Hypopituitarism is considered to be a rare disorder. There are less than 200,000 patients with hypopituitarism in the United States.
On a global basis, the incidence is estimated to be 4.2 cases per 100,000 per year, and the prevalence is approximately 45.5 cases per 100 000 people. These figures are indicative of the general population and have not been adjusted for gender or specific groups at risk.
It is generally accepted that some population groups are at an increased risk of permanent pituitary deficiency and hypopituitarism. This includes individuals that have a history of traumatic brain injury or aneurysmal subarachnoid hemorrhage. However, the incidence of the condition in these populations remains to be determined, as there is insufficient research to estimate epidemiological parameters.
Other risk factors, such as age, gender, ethnic origin and geographical location, have not yet been identified and there are no clear trends in the incidence or prevalence of hypopituitarism.
Patients with hypopituitarism show higher rates of mortality associated with cardiovascular and cerebrovascular causes when compared to the general population. This is usually thought to be linked to a deficiency in growth hormone (GH), although other pituitary hormones may also be involved.
The first scientific study to investigate the prevalence and incidence of hypopituitarism was carried out by Regal et al in Spain with a sample population size of 146 000. In this group of people, the prevalence of hypopituitarism was found to be 45.5 cases per 100,000.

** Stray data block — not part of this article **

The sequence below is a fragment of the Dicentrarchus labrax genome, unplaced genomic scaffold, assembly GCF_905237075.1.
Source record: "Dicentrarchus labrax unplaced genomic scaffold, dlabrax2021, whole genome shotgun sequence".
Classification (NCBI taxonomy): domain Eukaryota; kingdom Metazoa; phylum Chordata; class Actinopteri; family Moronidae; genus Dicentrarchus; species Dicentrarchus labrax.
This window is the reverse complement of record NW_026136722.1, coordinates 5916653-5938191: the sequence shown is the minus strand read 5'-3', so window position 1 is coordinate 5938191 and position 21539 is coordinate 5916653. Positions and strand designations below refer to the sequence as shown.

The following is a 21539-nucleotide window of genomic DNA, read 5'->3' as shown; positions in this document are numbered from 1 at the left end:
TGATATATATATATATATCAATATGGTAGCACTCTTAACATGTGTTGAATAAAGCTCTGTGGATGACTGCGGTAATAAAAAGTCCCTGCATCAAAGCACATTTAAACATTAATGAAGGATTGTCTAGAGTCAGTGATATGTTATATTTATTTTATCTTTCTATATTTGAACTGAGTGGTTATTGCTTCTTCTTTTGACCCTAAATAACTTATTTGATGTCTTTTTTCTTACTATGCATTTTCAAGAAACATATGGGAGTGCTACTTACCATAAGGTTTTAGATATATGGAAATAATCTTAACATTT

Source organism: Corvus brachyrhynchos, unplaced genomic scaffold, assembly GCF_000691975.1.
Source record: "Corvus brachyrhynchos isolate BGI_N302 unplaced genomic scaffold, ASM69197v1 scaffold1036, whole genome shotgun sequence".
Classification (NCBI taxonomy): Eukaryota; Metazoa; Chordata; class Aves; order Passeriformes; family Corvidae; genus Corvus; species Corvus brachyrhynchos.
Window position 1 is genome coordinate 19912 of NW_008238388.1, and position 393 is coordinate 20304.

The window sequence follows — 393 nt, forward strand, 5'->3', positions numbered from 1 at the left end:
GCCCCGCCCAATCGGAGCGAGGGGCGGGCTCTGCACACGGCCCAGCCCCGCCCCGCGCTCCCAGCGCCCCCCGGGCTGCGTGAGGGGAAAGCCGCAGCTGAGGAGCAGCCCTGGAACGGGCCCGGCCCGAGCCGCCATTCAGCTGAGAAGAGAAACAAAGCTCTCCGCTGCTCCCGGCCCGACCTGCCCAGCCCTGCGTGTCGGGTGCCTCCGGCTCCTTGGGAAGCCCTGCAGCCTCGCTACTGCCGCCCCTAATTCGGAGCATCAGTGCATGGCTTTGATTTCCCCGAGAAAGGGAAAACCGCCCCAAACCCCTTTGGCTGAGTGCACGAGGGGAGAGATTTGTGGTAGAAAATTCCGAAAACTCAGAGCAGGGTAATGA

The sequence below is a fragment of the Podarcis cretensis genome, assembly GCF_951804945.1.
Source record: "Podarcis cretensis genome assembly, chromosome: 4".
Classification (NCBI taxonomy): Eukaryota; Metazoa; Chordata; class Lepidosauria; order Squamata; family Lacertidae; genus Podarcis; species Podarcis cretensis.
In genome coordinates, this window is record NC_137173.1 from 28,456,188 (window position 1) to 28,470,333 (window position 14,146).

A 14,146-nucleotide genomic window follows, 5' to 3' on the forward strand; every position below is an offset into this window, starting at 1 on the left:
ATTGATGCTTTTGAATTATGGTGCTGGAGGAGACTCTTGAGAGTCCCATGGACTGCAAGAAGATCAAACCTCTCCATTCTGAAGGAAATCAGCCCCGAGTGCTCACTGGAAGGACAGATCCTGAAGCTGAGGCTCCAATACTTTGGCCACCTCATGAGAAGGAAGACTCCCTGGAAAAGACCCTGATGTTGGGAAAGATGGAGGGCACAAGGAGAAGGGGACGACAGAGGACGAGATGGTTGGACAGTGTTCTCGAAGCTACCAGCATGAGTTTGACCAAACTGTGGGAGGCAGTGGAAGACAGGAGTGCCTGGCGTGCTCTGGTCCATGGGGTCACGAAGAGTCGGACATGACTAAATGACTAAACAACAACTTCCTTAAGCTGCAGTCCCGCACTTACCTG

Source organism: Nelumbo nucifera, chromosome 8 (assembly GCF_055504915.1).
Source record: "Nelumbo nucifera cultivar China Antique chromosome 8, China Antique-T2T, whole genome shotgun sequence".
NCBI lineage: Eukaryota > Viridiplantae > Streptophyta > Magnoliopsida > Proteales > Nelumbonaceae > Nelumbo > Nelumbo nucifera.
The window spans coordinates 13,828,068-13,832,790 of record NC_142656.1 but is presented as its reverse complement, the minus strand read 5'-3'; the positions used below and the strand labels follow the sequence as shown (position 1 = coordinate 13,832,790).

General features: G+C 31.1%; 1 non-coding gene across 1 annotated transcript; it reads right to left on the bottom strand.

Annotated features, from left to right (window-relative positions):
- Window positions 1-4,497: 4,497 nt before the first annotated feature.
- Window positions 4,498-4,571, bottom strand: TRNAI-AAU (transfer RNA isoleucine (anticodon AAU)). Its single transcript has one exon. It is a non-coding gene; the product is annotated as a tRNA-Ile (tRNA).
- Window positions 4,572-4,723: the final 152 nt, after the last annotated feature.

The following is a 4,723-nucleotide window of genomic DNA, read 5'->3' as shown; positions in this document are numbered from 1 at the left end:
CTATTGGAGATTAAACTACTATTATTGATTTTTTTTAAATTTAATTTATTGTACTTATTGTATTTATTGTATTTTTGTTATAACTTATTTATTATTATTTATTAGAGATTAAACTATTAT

The study population comprised adults residing in South Galicia (north-western Spain). The diagnosis of hypopituitarism was made on baseline and hormonal dynamic tests. The first survey found the prevalence of hypopituitarism to be 29 per 100 000. The second survey found it to be closer to 45.5 per 100 000.
Of these patients, the most common cause of the condition was a pituitary tumor (61%). Approximately half of all patients had a deficiency in multiple (3-5) hormones, with a deficiency in luteinizing hormone (LH) and follicle-stimulating hormone (FSH) being the most common.
Another study by Fernandez-Rodriguez et al investigated the mortality and survival rate in patients with hypopituitarism. This study involved 209 adult patients with the condition, selected from a population of over 400 000, who were followed for a period of ten years.
The standardized mortality rate was 8.05, which is eight times higher than in the general population. It was highest in young males. However, reduced survival rates were recognized to be also related to other coexisting or concurrent factors such as cancer, a history of radiotherapy, a high BMI, acromegaly and diabetes mellitus not under control. Further research is required to support these findings.
The clinical symptoms of hypopituitarism are usually non-specific. This makes it a difficult condition to identify and its epidemiological studies are even more challenging. However, it is important that research is done to improve the understanding of this condition, as it has the potential to cause permanent disability and increase the mortality rates.
Some medical scientists have expressed that the true prevalence of the disorder is likely to be considerably greater than indicated in these studies, due to the known difficulties in diagnosing the condition. Based on this, they recommended that hypopituitarism should not be viewed as a rare disease. They also put forth the opinion that recommendations for treatment by a general practitioner should be initiated.